I can’t even begin to go into how backward this is, but I’ll try: First, if Airbus and Rolls Royce offer products superior to their competitors’ (they are both certainly right up there with their competitors), then the decision would require no intervention. Second, BA is a mostly-Boeing airline, although the Times article fervently pushes a scenario in which BA might need to buy the A380. But it doesn’t make sense for BA to buy Airbuses unless it gets a good deal, which is something it needs to negotiate with Airbus. For the British government to get involved in a pricing deal with a private company would be illegal.

That’s right, illegal! (more…)

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Very Light Jets (VLJs) are going to enter U.S. airspace very soon. They were promised to shake up the aviation sector by offering the benefits of private jet travel at the cost of a full-fare coach ticket. VLJs achieve greater cost efficiency due to their small size and single pilot, and their jet engines, longish range, and ability to land on short airstrips theoretically makes them competitive with corporate aviation and commercial flights.

But VLJs have a problem–congested airspace around major U.S. cities has caused delays; delays have underscored the Air Transport Association’s claim–which includes an appeal to class warfare–that crowded airspace is caused by overuse by private jets. Commercial jets pay more in landing fees than private jets, so the debate is whether to make things more equal (airlines) or preserve a competitive general aviation sector (private aviation). (For what it’s worth, I want to see costs somewhat equalized, which will benefit most consumers, but I see the merits in having a competitive market for private jet travel, especially in the context of the coming VLJs. I plan to have a post sometime this week on the FAA reauthorization debate.)

Furthermore, the FAA is years away from implementing its years-overdue and now-outdated NextGen air traffic control system. If you take today’s congestion airspace areas and add hundreds of VLJs to them, well, it doesn’t take a flight scheduler to figure it out. So, as a result of the FAA’s air traffic control inertia, what Congress does with air traffic control user fees will probably determine whether VLJs can make it. Sensible policy on VLJs would be to “first do no harm” against the small-jet sector. The FAA’s failure to improve our air traffic control system has made that impossible. Delays will continue to spiral, fees will make VLJs uncompetitive, or both.

Air taxi heralds upgrade for the private jet [Christian Science Monitor via Gulf News]

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One of the media’s tropes is the battle royal between Boeing and Airbus, with the two companies as respective proxies for the United States and Europe. This is really no more than a trope, as both companies have been making their operations more international. The new Boeing 787 is really only American-assembled, not American-made–its parts are produced all over the world and shipped to Everett, Wash., for assembly.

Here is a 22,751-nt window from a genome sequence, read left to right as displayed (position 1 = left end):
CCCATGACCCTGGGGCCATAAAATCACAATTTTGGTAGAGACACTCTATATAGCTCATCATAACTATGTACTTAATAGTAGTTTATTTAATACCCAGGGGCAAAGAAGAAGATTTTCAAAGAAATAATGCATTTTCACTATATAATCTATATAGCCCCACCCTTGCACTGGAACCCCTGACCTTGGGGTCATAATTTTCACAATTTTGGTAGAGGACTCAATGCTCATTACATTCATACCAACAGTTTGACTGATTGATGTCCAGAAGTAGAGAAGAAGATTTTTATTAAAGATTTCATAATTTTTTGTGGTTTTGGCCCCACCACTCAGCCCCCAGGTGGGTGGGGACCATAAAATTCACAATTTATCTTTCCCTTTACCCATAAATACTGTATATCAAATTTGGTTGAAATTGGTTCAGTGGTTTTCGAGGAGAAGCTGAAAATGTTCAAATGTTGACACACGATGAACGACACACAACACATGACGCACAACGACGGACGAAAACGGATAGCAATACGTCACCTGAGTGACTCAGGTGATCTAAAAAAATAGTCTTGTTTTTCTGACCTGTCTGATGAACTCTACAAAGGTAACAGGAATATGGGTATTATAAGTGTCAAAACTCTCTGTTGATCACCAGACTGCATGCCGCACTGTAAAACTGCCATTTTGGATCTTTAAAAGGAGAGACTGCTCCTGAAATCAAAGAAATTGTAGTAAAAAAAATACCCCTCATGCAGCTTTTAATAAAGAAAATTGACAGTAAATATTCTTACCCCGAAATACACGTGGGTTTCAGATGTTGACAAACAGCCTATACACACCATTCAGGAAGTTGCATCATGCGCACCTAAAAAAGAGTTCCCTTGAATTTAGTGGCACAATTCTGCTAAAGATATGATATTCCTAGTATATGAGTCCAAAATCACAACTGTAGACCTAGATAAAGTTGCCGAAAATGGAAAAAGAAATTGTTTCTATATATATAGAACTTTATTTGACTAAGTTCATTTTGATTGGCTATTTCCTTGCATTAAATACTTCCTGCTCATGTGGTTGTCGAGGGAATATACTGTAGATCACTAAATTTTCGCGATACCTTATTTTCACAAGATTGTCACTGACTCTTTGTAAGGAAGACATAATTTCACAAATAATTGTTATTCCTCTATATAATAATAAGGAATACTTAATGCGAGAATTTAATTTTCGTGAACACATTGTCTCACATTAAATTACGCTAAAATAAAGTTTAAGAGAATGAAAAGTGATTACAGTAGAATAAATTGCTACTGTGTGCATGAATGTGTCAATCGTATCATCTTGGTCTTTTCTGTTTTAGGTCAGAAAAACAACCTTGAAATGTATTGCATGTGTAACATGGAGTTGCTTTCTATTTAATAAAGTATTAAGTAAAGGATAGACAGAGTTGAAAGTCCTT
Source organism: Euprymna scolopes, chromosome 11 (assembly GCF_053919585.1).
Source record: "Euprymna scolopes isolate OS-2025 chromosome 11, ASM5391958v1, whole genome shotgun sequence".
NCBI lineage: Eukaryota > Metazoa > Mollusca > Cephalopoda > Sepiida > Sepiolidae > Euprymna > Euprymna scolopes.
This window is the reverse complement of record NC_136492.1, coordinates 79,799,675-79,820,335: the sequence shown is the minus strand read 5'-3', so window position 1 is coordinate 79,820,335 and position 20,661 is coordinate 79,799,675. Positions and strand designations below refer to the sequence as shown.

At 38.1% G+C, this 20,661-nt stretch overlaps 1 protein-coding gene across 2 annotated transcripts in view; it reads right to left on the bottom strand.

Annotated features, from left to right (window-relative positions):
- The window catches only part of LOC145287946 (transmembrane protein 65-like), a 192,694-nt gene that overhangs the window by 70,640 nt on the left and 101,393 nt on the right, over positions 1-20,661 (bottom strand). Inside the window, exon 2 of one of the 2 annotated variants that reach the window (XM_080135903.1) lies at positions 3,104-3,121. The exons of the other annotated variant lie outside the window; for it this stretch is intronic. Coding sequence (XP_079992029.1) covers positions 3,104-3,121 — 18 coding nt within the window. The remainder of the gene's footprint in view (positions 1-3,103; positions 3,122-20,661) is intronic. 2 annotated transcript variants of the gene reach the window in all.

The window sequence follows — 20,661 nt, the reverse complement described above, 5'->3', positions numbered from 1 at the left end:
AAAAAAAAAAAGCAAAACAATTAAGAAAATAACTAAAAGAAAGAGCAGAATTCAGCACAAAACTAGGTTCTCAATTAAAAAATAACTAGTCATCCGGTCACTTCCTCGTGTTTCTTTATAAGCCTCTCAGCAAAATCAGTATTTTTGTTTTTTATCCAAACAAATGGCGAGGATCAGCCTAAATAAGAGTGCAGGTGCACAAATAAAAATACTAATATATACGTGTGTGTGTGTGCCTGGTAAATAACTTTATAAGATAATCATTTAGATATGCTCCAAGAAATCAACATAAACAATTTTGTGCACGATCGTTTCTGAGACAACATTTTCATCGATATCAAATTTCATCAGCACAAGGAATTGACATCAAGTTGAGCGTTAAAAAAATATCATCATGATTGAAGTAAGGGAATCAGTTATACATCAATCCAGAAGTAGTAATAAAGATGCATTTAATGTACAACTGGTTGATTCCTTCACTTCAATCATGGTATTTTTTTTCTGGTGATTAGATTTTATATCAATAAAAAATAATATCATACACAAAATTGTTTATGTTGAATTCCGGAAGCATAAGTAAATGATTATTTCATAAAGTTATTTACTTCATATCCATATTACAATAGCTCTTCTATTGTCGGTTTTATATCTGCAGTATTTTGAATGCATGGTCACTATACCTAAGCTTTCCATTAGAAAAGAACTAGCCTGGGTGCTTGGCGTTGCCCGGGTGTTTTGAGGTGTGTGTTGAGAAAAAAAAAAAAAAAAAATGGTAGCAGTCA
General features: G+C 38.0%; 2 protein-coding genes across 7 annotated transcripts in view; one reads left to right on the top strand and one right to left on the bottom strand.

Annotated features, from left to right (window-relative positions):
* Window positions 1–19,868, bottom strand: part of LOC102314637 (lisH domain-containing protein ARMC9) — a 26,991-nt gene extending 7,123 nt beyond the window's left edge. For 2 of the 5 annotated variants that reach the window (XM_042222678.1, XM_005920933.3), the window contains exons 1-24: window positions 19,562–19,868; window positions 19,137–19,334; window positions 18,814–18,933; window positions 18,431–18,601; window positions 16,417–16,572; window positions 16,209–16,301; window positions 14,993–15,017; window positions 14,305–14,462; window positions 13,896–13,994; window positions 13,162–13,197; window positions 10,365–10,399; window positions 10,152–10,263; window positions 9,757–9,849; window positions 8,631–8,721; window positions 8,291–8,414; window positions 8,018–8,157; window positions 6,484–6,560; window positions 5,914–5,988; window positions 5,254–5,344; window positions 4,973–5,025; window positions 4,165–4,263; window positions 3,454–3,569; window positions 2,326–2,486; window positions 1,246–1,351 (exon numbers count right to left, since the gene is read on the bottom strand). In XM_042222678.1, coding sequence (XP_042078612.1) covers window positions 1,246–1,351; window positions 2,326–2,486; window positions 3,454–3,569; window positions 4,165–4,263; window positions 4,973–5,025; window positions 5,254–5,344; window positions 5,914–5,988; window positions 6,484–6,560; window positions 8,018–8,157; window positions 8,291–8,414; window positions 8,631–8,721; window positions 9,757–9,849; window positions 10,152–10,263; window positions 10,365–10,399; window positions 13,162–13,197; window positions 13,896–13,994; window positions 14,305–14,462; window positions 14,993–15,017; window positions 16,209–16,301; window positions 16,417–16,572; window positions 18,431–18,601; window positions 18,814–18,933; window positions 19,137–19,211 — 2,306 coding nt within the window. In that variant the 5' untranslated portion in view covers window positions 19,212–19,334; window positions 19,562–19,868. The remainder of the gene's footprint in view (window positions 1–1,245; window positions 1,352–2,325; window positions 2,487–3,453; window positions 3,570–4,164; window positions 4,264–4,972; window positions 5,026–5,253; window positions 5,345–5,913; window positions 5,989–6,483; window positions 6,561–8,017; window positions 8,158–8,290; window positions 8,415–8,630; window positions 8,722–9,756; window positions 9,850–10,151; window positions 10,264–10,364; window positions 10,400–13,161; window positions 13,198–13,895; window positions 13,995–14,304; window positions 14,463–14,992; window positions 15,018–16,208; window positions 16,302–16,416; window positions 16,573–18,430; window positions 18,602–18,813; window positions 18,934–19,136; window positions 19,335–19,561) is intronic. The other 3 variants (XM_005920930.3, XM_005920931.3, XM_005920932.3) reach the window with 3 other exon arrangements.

Boeing has announced that China is now its largest supplier, with over $2.5 billion in contracts on all Boeing models. This is a sign of healthy trade interaction. When China’s state-owned aerospace companies start producing “homegrown” Chinese jetliners, one hopes that they will have learned a lesson about the value of international business cooperation and not follow the nationalistic path they seem inclined to.

China Now Largest Foreign Parts Supplier for Boeing [Aero-News.Net]

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As the BRICs develop their aerospace industries, they will decide whether they will participate in the international trading system or sell to a bloc of client states. Unfortunately, Russia seems to be returning to familiar paths as it attempts to produce 4,500 aircraft by 2025. Russia’s state-owned UABC is selling several Tupolev 204s to the Islamic Republic’s state-owned Iran Air. U.S. and European sanctions on Iran prevent the airline from buying the spare parts needed to maintain its Boeing and Airbus fleets. The sanctions are in place to pressure Iran to drop its nuclear program.

By constricting the Iranian economy, the West may persuade the regime in Tehran to give up its expensive nuclear ambitions and open up to true wealth. Russia’s decision to sell to Iran–not only airplanes–undoes that work. Russia is expressing its disdain for the multilateral trading system and bucking up a state sponsor of terrorism, a force for regional instability, and one of its old Cold War clients.

Russia is allowing its need for an outlet for production of new jets to supersede its interest in a stable regional neighbor. Moscow’s course, while it may bring good business in some quarters, indicates the path Russian aerospace and commerce in general will take in coming years.

Iran Turns to Russia for Airliners [AP]